LDP The Village (HN2A Walter Road Inglewood)3.4MB (PDF)
LDP HN31 Gribble Road (HN30-HN40 Aachen Crescent Gwelup)802.1KB (PDF)
LDP Angelico Street (HN10 Sabina Street Woodlands)1.8MB (PDF)
LDP Beaufort Street30.8MB (PDF)
LDP Bethanie on the Park (HN2 Plantation Street Menora)4.5MB (PDF)
LDP Carine Vision - Precinct A (HN2 Gemstone Boulevard Carine)499.1KB (PDF)
LDP Carine Vision - Precinct B Lot 5 (HN3 Gemstone Boulevard Carine)592.6KB (PDF)
LDP Carine Vision - Precinct B Lot 6 (HN29 Silica Road Carine)1012.9KB (PDF)
LDP Carine Vision - Precinct C (HN322 Marmion Avenue Carine)2.1MB (PDF)
LDP Carine Vision - Precinct D (HN6 Gemstone Boulevard Carine)1.5MB (PDF)
LDP Deviot Park (HN38 Old Balcatta Road Gwelup)725.4KB (PDF)
LDP Elimatta Village (HN45 Alexander Drive Menora)3.5MB (PDF)
LDP HN2 Chieti Place and HN89 Gribble Road Gwelup836.0KB (PDF)
LDP HN2 Erindale Road Gwelup1.3MB (PDF)
LDP HN22 Dianella Drive Dianella3.7MB (PDF)
LDP Mirrabooka Town Centre108.8MB (PDF)
LDP Scarborough Beach Road West22.3MB (PDF)
LDP Seven Hills (HN7 Gay Street and HN15 Osborne Road Dianella)13.9MB (PDF)
LDP Siena Leadership Centre (HN33 Williamstown Road Doubleview)1.1MB (PDF)
LDP Stirling City Centre - Innaloo Precinct4.5MB (PDF)
LDP Stirling City Centre - Northern Precinct6.9MB (PDF)
LDP Stirling City Centre - Osborne Park Precinct3.0MB (PDF)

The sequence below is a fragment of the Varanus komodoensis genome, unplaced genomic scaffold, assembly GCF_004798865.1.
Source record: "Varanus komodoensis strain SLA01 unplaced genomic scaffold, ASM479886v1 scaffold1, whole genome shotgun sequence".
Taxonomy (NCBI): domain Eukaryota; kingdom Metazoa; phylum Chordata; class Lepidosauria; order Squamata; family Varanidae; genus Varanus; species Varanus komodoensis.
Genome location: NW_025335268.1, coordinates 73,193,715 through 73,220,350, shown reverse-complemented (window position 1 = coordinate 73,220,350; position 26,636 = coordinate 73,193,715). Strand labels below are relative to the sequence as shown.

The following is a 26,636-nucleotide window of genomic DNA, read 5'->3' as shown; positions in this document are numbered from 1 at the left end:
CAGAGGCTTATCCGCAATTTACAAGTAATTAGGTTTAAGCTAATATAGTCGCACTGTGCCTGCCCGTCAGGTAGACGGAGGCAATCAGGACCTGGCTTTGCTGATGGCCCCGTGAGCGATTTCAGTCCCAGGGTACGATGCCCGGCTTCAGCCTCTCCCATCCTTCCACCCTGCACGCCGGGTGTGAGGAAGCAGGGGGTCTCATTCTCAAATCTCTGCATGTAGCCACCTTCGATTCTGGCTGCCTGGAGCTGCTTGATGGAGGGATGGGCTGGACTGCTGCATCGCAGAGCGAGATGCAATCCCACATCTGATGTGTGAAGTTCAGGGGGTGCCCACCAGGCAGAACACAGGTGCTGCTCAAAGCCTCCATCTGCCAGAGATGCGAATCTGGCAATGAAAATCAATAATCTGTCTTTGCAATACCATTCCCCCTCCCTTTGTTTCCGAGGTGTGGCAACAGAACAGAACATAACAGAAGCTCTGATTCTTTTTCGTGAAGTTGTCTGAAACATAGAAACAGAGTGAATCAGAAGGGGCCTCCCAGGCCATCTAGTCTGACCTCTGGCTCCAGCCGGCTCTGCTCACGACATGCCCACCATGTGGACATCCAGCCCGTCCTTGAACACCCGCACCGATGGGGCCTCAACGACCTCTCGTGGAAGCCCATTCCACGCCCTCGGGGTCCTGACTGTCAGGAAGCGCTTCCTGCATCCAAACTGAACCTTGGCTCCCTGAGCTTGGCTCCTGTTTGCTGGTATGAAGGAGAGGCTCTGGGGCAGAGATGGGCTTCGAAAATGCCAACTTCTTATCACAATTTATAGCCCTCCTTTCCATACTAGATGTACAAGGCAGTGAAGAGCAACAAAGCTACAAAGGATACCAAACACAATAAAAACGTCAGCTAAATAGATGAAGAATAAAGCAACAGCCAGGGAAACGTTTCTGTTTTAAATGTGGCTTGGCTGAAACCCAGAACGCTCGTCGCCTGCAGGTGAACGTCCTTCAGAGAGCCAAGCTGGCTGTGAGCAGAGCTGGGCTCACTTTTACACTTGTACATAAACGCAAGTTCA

LDP Stirling City Centre - Southern Precinct8.1MB (PDF)
LDP Stirling City Centre - Station Precinct11.3MB (PDF)
LDP Stirling City Centre - Woodlands Precinct3.2MB (PDF)
LDP Thomas Mews Estate (HN459 and HN463 North Beach Road Gwelup)1.4MB (PDF)
LDP Tuart Hill Local Centre1.9MB (PDF)

Local structure plans

Strategies

Here you will find strategies.

Design WA - Apartment codes

Introduction of Design WA and the apartment codes

On 24 May 2019, the State Government introduced the ‘Design WA’ initiative aimed at ensuring good design is at the centre of all development in Western Australia. 

The City encourages residents and ratepayers to have a say in the planning proposals that shape your neighbourhood and our City.  This document provides an overview of the ‘Design WA’ initiative, and can be used by residents and ratepayers to comment on planning proposals for multiple dwellings (Apartments).

As part of this initiative, the following documents have come into effect:

  • State Planning Policy 7.0: Design of the Built Environment
  • State Planning Policy 7.3: Residential Design Codes Volume 2Apartments – the  ‘Apartment Codes’ replace Part 6 of the existing Residential Design Codes (R-Codes)
  • Design Review Guide.

These documents can be viewed on the Department of Planning, Lands and Heritage website.

In combination, these documents aim to improve the design outcomes of all forms of development by introducing 10 principles for good design against which development is to be assessed.  These ‘Design Principles’ are: